In Jo Bibby’s recent blog she talked about developments in healthcare and the need to explore the ‘human factors approach’ taken by other industries, but what does a ‘human factors approach’ mean?

I’m not sure that anyone in aviation ever decided to follow a human factors approach; it just slowly developed, mostly out of common sense but backed up with strong evidence.

The strong evidence wasn’t driven by research and control groups and so on, but mostly by the narrative evidence of accident and incident investigation. We found out what was killing people; then did some research; then looked at the impact. Of course as we’ve got more sophisticated we’ve been able to do lots of research, but in the early years it was often a bit like the development of medicine – ‘let’s try this and see what happens’.

Human factors can be defined in many ways, and there is often confusion between human factors and ergonomics. Many people (including myself) use ergonomics to define 'physical design around the user', but correctly human factors and ergonomics are one and the same. Even the institute that leads on human factors uses both terms in its name: The Institute of Ergonomics and Human Factors. Their website provides a definition of what ergonomics/human factors are, but one of my colleagues has summarised it as such:

'Clinical Human Factors are about enhancing clinical performance through an understanding of the effects of teamwork, tasks, equipment, workspace, culture and organisation on human behaviour and abilities, and application of that knowledge in clinical settings’. Still not a snappy definition, but it gives some idea of the range of applicability to a human factors approach. I often talk about human factors making it easy to do the right things with reliability of outcome – of course an even easier definition is making healthcare ‘user friendly’.

I visited a hospital in the north east last week where one of the clinicians, Dave, pointed out a simple example of the above. The hospital has two wings, old and new. The drugs cupboards are identical to each other in the new wing, and it’s the same story in the old wing, but of course the ones in the new wing are significantly different to those in the old wing. Dave takes up the story: ‘When I go to get a drug in the new wing I can go straight to what I want; but in the old wing I have to stop, think and search a little; and these few moments not only delay me but also increase my mental workload, albeit momentarily. At a time of high workload that might be one step too far – maybe the wrong drug, maybe the wrong decision, maybe something forgotten.’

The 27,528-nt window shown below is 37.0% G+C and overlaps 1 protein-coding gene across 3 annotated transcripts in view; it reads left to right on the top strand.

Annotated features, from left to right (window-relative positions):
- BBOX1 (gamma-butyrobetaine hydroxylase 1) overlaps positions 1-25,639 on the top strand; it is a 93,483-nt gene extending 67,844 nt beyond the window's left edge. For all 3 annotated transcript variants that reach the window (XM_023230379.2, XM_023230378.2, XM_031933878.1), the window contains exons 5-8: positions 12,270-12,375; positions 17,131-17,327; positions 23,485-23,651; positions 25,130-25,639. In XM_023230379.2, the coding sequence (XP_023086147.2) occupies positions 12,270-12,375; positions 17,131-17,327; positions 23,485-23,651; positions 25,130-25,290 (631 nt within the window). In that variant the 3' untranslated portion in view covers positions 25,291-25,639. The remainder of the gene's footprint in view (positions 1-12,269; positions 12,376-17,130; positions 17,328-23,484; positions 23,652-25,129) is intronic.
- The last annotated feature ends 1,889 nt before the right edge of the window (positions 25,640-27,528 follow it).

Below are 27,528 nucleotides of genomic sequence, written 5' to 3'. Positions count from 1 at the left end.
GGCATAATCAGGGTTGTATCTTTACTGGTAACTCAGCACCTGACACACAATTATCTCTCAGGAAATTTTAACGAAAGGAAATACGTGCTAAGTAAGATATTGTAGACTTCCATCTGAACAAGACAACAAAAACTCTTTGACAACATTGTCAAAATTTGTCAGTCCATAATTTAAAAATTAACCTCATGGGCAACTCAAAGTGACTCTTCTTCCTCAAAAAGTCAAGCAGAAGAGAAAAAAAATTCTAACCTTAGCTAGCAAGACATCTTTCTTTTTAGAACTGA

Of course, when a clinician makes a mistake it’s easy to blame them for being slack, a poor performer, and then people shake their heads and wonder how they could have made such a stupid mistake. But we all know that we do the same: we go into a room to get something and forget what we’ve gone there for, we lose the car keys, and we send a text to one person meant for another. And when we put on our professional uniform, our human condition doesn’t change.

Making it easy to do the right thing is key to creating an error tolerant work environment. If you are working to produce an error tolerant working environment then you're working on something which ultimately leads to a 'safety culture'. A safer culture needs error tolerance, but developing error tolerance needs a people aiming for a safer culture! Confused? Before you ask which comes first, it probably needs a little bit of both: people at the top aspiring to be safer, and people at the bottom developing ways of doing it. It therefore follows that you need to have good communication up and down the organisation before you can really move forward.

So embracing human factors is about making it easier to do the job, having things where you need them, always, and behaving in a way that makes it easy for people to work with you and speak with you.

It’s about rules that are easy to follow every time, not rules that you have to work around to get the job done.

It’s about telling the truth, admitting mistakes and not worrying about sanction.

It’s about feeling that you can make a safe decision where you can’t achieve safety and productivity at the same time; and knowing that your bosses will back you up, all the way to the top.

And it’s about having at least the bare minimum number of people and tools to get the job done. Now that’s another story!

Martin is a pilot and the founder and current Chair of the Clinical Human Factors Group.